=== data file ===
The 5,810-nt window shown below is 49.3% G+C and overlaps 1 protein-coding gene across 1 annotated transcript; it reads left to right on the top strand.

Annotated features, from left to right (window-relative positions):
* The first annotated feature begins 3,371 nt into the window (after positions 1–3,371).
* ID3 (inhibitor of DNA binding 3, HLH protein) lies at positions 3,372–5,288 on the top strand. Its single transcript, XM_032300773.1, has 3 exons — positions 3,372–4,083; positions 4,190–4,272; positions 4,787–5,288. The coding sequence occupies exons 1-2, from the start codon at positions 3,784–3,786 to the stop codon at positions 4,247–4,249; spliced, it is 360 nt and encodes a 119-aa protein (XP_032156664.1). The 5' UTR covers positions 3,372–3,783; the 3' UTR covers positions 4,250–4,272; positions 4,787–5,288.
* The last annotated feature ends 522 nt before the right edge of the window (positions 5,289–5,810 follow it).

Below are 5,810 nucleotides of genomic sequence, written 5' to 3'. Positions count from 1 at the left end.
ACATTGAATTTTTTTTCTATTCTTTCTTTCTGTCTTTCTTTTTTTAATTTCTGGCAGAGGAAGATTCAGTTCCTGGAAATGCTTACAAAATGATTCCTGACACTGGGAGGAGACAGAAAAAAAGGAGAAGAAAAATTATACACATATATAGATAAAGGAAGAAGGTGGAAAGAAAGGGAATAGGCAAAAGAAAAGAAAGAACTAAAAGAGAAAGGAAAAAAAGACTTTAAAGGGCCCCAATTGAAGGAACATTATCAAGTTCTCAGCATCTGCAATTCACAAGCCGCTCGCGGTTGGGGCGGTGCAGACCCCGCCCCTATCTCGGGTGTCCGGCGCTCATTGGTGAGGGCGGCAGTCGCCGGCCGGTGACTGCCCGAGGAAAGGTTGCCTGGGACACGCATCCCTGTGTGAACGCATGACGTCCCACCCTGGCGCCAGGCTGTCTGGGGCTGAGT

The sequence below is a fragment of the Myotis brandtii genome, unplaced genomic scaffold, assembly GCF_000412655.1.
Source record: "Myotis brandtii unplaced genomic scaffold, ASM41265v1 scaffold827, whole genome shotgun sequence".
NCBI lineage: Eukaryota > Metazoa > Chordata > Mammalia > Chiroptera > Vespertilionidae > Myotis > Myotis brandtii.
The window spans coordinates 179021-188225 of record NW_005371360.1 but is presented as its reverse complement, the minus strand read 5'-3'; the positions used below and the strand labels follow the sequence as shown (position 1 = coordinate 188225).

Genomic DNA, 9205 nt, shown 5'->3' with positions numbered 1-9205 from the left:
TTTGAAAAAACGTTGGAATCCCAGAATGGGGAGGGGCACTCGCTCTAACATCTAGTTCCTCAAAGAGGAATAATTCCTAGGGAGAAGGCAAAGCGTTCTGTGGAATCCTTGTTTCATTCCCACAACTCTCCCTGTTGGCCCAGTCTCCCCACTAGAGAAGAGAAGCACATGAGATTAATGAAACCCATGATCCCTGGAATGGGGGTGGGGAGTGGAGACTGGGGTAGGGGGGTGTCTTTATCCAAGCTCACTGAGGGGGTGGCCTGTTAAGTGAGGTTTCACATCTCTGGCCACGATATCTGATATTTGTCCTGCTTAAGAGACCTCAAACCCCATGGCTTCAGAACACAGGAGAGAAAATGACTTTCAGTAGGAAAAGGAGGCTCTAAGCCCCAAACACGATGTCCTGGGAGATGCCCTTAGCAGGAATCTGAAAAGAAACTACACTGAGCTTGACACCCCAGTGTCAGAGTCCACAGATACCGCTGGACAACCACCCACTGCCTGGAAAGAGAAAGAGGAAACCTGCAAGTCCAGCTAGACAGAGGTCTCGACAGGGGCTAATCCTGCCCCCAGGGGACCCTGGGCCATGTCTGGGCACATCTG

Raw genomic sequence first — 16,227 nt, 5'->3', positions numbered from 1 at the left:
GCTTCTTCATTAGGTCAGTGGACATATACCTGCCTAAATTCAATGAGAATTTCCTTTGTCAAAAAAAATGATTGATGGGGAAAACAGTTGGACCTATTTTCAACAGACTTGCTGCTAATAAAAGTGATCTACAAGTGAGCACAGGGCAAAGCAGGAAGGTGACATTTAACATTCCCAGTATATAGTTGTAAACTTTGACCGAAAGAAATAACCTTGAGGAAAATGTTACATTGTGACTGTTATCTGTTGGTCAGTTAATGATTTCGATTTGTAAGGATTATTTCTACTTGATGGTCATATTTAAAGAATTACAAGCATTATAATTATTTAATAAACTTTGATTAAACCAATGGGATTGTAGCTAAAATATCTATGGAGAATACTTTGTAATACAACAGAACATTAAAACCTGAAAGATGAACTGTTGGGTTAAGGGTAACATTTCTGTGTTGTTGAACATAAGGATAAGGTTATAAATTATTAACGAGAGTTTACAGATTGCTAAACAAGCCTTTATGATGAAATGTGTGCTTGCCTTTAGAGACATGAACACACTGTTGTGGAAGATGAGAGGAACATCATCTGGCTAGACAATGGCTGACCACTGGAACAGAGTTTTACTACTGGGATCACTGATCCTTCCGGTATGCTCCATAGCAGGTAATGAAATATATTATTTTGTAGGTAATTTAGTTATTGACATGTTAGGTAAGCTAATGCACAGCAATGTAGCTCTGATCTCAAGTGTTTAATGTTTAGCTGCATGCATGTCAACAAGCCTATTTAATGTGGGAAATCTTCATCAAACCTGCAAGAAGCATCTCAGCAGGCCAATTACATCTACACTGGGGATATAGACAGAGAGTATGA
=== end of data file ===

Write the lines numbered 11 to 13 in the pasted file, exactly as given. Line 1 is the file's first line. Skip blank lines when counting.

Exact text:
The window spans coordinates 179021-188225 of record NW_005371360.1 but is presented as its reverse complement, the minus strand read 5'-3'; the positions used below and the strand labels follow the sequence as shown (position 1 = coordinate 188225).

Genomic DNA, 9205 nt, shown 5'->3' with positions numbered 1-9205 from the left:
TTTGAAAAAACGTTGGAATCCCAGAATGGGGAGGGGCACTCGCTCTAACATCTAGTTCCTCAAAGAGGAATAATTCCTAGGGAGAAGGCAAAGCGTTCTGTGGAATCCTTGTTTCATTCCCACAACTCTCCCTGTTGGCCCAGTCTCCCCACTAGAGAAGAGAAGCACATGAGATTAATGAAACCCATGATCCCTGGAATGGGGGTGGGGAGTGGAGACTGGGGTAGGGGGGTGTCTTTATCCAAGCTCACTGAGGGGGTGGCCTGTTAAGTGAGGTTTCACATCTCTGGCCACGATATCTGATATTTGTCCTGCTTAAGAGACCTCAAACCCCATGGCTTCAGAACACAGGAGAGAAAATGACTTTCAGTAGGAAAAGGAGGCTCTAAGCCCCAAACACGATGTCCTGGGAGATGCCCTTAGCAGGAATCTGAAAAGAAACTACACTGAGCTTGACACCCCAGTGTCAGAGTCCACAGATACCGCTGGACAACCACCCACTGCCTGGAAAGAGAAAGAGGAAACCTGCAAGTCCAGCTAGACAGAGGTCTCGACAGGGGCTAATCCTGCCCCCAGGGGACCCTGGGCCATGTCTGGGCACATCTG